Stuart Fraser: Fans won’t snub Wimbledon but some players may after ranking points stripped

It remains tennis’ most prestigious tournament but Wimbledon could be deserted by some top players amid the All England Club’s stoush with the ATP and WTA tours.

Novak Djokovic during last year’s Wimbledon final, in which he again became All England Club champion. He will be unable to defend 2000 ranking points this year. Picture: AELTC/Simon Bruty - Pool/Getty Images
Novak Djokovic during last year’s Wimbledon final, in which he again became All England Club champion. He will be unable to defend 2000 ranking points this year. Picture: AELTC/Simon Bruty - Pool/Getty Images

Once again, the build-up to a grand slam tournament has been completely overshadowed by events off the court.

Before January’s Australian Open, it was the deportation of Novak Djokovic that stole the limelight. Now, with the French Open about to get under way on Sunday, the talk of the tennis world is about the ramifications of the decision by tour officials to strip Wimbledon of ranking points.

Calculator apps on mobile phones must have experienced a spike in usage at Roland Garros on Saturday. Players who are now suddenly unable to defend points at Wimbledon next month, no matter how they perform, were intrigued to discover the extent of their impending fall down the rankings.

Even the sport’s biggest stars cannot avoid the consequences of the ATP and WTA’s preference to “maintain rankings fairness” for the small group of Russians and Belarusians banned from submitting an entry to the All England Club this year, because of the Russian invasion of Ukraine. Djokovic, who has previously branded Wimbledon’s decision as “crazy”, is among the biggest losers, all but guaranteed to lose his world No.1 ranking because of his inability to retain the 2,000 points he earned for winning the title last year. Ironically, the player most likely to replace him is the banned Russian, Daniil Medvedev.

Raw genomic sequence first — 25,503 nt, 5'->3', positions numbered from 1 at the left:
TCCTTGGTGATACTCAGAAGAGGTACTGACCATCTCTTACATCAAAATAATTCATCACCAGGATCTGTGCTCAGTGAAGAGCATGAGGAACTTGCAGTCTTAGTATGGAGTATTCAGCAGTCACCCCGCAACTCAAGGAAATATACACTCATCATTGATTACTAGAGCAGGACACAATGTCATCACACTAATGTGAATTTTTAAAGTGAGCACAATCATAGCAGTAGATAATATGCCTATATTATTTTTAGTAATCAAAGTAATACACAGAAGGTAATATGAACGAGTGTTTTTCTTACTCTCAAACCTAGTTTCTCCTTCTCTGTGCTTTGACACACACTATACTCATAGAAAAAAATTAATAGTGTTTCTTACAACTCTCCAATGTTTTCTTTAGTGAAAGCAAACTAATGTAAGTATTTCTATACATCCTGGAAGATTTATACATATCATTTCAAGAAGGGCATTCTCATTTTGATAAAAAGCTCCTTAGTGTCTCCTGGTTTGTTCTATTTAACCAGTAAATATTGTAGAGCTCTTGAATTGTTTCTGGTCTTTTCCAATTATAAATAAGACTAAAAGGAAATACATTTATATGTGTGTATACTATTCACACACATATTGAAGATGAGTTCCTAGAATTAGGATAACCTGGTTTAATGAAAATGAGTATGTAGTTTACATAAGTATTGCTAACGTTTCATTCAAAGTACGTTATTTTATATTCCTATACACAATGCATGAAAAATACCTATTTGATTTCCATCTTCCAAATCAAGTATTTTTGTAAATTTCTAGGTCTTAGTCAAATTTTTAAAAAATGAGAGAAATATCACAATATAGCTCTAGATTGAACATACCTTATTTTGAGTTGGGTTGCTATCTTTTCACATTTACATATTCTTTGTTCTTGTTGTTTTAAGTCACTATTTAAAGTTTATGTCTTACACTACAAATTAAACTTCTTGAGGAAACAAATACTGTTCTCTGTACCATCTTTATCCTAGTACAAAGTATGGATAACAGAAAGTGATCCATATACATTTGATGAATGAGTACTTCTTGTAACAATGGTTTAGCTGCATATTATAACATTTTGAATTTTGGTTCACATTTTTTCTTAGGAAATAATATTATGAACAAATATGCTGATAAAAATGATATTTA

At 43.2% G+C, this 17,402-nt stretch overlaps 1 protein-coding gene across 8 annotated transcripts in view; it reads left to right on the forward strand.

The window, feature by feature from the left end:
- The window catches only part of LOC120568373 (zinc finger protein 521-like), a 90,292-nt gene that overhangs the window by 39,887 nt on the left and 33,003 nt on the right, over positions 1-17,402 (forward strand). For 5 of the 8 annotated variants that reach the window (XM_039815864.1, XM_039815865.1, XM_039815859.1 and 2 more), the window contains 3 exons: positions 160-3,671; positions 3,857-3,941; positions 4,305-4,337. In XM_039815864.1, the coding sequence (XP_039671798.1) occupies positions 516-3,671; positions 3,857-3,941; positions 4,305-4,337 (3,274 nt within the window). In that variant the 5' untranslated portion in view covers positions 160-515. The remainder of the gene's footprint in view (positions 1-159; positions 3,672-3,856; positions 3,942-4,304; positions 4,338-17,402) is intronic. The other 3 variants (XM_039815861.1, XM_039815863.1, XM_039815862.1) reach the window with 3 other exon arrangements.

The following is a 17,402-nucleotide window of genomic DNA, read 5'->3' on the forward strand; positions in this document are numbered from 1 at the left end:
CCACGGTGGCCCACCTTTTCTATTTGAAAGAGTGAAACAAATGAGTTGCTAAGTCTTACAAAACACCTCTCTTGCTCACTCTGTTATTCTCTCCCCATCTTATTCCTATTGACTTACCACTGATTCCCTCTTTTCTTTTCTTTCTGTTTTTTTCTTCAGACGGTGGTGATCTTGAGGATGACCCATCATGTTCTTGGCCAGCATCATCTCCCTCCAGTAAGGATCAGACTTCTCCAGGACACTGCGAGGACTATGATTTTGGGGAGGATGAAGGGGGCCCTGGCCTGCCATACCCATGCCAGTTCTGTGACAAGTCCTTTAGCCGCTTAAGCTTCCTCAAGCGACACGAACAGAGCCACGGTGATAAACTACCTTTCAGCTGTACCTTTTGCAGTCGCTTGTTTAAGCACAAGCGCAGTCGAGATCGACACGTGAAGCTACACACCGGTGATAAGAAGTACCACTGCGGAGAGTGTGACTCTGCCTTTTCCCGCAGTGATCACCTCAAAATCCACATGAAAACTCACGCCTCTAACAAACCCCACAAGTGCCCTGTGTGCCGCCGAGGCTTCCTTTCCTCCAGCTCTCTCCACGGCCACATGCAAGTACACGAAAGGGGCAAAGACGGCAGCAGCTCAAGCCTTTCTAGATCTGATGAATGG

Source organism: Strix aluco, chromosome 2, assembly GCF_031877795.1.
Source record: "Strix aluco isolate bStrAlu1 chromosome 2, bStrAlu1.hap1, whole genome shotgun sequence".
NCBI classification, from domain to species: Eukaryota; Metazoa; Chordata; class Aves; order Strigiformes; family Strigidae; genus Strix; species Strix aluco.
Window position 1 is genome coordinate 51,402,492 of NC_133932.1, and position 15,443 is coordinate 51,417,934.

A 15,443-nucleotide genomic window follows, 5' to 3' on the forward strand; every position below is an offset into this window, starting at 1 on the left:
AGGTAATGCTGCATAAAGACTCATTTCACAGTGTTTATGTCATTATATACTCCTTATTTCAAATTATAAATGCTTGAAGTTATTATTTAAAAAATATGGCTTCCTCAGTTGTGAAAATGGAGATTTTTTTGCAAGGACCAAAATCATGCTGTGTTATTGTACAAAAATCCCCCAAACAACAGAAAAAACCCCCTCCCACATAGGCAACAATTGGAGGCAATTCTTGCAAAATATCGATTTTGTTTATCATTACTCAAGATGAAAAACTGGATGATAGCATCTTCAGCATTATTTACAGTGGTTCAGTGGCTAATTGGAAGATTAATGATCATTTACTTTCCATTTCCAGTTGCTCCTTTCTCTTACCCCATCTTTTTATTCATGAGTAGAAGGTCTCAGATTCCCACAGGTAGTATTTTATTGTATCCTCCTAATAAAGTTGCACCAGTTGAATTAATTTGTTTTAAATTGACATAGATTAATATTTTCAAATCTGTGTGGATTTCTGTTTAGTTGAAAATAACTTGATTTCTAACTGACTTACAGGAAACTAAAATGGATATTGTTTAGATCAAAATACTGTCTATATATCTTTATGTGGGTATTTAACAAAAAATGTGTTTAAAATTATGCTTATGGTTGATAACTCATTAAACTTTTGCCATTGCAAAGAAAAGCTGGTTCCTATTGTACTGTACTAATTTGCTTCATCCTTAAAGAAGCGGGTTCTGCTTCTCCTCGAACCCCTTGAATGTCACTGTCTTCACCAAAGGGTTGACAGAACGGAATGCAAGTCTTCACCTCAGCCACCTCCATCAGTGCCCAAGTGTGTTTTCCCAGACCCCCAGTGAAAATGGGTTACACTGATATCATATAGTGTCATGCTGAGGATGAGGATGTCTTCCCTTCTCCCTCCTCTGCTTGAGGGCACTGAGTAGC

Daniil Medvedev stretches to play a forehand at Wimbledon last year. He is set to regain the world No.1 ranking despite being banned from Wimbledon. Picture: Clive Brunskill/Getty Images
Daniil Medvedev stretches to play a forehand at Wimbledon last year. He is set to regain the world No.1 ranking despite being banned from Wimbledon. Picture: Clive Brunskill/Getty Images

Serena Williams and Roger Federer will both find themselves unranked on July 11, although that was always likely going to be the case for the latter, who is set to make his long-awaited comeback from knee surgery at the Laver Cup in September. Williams, 40, is still to confirm whether she will be at Wimbledon or not.

Lower-ranked players are particularly unhappy, denied the opportunity to earn vital points which can change the trajectory of their careers. The straight-talking Frenchman Benoit Paire posted a tweet minutes after Friday’s announcement which simply read, “DECISION STUPIDE!!!”, while Hungary’s Marton Fucsovics is set to tumble well outside of the top 100 after reaching last year’s quarter-finals. “No ranking points in Wimbledon and ranking points will drop from 2021,” the 30-year-old posted on Saturday. “No chance to defend them. Are you serious ATP tour? From [number] 60 I will drop to 130. Thank you!”

Marton Fucsovics is angry about a looming rankings plummet due to a decision to strip Wimbledon of points. Picture: Manuel Queimadelos/Quality Sport Images/Getty Images